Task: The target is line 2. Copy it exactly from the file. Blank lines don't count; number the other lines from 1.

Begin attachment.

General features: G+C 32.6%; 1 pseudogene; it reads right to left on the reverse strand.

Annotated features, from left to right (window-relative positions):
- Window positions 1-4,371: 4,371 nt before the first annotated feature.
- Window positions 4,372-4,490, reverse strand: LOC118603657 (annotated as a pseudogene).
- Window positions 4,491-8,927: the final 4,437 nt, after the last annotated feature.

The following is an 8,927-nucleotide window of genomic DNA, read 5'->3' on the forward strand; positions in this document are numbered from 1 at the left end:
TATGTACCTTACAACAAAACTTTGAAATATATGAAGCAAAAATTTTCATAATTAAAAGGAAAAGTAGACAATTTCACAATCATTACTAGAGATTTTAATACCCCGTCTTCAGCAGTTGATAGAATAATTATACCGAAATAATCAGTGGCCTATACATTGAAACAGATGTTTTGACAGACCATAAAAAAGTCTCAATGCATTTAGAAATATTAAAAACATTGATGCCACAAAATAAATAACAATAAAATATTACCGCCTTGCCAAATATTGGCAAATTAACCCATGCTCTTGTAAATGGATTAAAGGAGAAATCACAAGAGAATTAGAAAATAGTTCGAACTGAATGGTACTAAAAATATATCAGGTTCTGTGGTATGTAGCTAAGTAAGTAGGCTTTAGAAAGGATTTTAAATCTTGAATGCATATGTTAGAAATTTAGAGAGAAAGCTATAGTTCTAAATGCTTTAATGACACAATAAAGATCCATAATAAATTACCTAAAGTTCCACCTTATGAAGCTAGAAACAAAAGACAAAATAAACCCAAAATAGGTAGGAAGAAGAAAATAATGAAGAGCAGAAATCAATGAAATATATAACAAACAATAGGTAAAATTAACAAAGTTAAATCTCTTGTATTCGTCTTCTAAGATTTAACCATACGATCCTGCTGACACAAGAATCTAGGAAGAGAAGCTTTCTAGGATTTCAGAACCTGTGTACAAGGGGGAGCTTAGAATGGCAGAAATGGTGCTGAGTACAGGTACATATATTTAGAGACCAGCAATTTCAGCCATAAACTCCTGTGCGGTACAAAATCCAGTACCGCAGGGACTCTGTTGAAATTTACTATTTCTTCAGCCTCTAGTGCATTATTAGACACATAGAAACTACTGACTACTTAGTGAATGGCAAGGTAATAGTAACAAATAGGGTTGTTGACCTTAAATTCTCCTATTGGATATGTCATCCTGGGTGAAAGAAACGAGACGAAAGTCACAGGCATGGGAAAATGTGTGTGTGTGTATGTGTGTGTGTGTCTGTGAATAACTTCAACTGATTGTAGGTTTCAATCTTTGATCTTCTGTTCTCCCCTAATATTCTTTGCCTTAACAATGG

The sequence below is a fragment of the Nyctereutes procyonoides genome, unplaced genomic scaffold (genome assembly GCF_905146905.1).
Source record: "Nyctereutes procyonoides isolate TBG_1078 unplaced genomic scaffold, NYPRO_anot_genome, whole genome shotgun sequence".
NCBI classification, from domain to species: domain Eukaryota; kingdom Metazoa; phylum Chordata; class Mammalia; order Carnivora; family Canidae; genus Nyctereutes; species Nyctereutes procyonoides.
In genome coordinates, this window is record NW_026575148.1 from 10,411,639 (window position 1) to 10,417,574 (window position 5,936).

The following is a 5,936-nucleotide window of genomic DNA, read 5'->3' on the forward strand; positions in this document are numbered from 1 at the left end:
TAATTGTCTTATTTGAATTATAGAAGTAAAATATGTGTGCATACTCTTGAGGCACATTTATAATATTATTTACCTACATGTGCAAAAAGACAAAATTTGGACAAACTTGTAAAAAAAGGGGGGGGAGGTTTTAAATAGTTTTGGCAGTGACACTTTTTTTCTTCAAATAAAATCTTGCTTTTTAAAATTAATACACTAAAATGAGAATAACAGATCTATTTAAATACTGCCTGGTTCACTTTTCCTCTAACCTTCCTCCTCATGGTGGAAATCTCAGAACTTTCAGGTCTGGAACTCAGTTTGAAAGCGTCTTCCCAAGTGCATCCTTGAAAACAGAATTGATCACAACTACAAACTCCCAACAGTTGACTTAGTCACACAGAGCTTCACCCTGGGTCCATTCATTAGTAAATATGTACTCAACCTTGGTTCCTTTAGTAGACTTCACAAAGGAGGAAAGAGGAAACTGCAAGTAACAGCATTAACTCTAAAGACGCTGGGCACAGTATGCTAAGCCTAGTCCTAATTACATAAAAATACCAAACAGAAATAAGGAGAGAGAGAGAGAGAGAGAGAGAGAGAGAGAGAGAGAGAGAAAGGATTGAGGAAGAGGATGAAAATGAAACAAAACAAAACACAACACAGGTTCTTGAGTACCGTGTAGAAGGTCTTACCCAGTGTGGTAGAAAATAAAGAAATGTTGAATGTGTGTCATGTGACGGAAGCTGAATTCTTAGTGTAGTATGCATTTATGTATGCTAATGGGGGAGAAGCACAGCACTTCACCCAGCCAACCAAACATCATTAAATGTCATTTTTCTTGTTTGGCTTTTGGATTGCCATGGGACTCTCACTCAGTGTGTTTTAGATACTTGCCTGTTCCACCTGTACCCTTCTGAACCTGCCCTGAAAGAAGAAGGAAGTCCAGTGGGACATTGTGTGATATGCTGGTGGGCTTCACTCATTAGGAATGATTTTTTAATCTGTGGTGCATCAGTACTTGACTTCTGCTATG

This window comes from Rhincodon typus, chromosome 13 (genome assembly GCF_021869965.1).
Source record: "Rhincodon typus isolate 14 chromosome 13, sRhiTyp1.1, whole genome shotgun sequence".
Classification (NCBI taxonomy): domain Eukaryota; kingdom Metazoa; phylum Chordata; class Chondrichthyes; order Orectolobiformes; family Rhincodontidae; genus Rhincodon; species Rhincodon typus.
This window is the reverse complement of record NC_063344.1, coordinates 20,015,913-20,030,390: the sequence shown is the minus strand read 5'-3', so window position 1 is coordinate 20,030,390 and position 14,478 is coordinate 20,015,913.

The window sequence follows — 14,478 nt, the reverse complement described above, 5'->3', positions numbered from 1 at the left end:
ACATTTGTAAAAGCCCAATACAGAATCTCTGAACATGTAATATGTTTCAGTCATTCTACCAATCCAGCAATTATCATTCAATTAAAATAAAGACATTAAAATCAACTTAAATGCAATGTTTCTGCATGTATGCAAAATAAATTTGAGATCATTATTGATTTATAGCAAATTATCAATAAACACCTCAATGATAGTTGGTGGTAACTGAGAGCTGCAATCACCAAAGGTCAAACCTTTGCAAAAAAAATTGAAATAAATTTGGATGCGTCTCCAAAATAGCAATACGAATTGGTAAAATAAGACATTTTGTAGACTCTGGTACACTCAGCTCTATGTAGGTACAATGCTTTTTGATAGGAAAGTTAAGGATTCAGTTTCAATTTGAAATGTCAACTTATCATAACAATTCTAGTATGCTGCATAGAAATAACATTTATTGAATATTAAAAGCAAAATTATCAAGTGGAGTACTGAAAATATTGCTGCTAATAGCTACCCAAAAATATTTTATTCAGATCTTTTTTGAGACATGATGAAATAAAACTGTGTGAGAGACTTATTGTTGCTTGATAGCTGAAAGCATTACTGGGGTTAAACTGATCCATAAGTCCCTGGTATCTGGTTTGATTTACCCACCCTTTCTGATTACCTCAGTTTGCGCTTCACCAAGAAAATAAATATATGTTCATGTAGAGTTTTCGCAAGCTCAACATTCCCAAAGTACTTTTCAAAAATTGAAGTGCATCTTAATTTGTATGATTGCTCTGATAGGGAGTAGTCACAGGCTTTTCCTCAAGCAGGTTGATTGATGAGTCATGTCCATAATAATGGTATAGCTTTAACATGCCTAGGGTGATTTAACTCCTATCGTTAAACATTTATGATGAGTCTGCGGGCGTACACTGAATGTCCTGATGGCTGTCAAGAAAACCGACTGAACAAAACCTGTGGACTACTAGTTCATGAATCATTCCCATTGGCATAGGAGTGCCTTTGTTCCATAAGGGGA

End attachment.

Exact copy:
Annotated features, from left to right (window-relative positions):